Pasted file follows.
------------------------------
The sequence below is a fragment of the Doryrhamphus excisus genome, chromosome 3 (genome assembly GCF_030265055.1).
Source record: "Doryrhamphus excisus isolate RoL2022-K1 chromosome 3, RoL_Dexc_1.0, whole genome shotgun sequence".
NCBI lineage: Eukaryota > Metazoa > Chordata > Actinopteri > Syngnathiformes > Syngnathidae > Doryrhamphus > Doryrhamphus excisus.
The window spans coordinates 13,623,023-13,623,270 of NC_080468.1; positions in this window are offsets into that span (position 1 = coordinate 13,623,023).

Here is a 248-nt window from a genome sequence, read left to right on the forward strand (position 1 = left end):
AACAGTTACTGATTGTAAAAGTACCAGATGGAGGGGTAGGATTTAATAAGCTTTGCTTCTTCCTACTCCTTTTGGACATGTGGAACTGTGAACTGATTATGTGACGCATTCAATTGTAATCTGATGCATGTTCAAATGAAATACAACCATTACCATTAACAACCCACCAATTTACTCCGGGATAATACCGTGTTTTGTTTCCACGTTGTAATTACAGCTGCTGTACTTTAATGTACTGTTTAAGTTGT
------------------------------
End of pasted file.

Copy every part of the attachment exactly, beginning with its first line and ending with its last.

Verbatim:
The sequence below is a fragment of the Doryrhamphus excisus genome, chromosome 3 (genome assembly GCF_030265055.1).
Source record: "Doryrhamphus excisus isolate RoL2022-K1 chromosome 3, RoL_Dexc_1.0, whole genome shotgun sequence".
NCBI lineage: Eukaryota > Metazoa > Chordata > Actinopteri > Syngnathiformes > Syngnathidae > Doryrhamphus > Doryrhamphus excisus.
The window spans coordinates 13,623,023-13,623,270 of NC_080468.1; positions in this window are offsets into that span (position 1 = coordinate 13,623,023).

Here is a 248-nt window from a genome sequence, read left to right on the forward strand (position 1 = left end):
AACAGTTACTGATTGTAAAAGTACCAGATGGAGGGGTAGGATTTAATAAGCTTTGCTTCTTCCTACTCCTTTTGGACATGTGGAACTGTGAACTGATTATGTGACGCATTCAATTGTAATCTGATGCATGTTCAAATGAAATACAACCATTACCATTAACAACCCACCAATTTACTCCGGGATAATACCGTGTTTTGTTTCCACGTTGTAATTACAGCTGCTGTACTTTAATGTACTGTTTAAGTTGT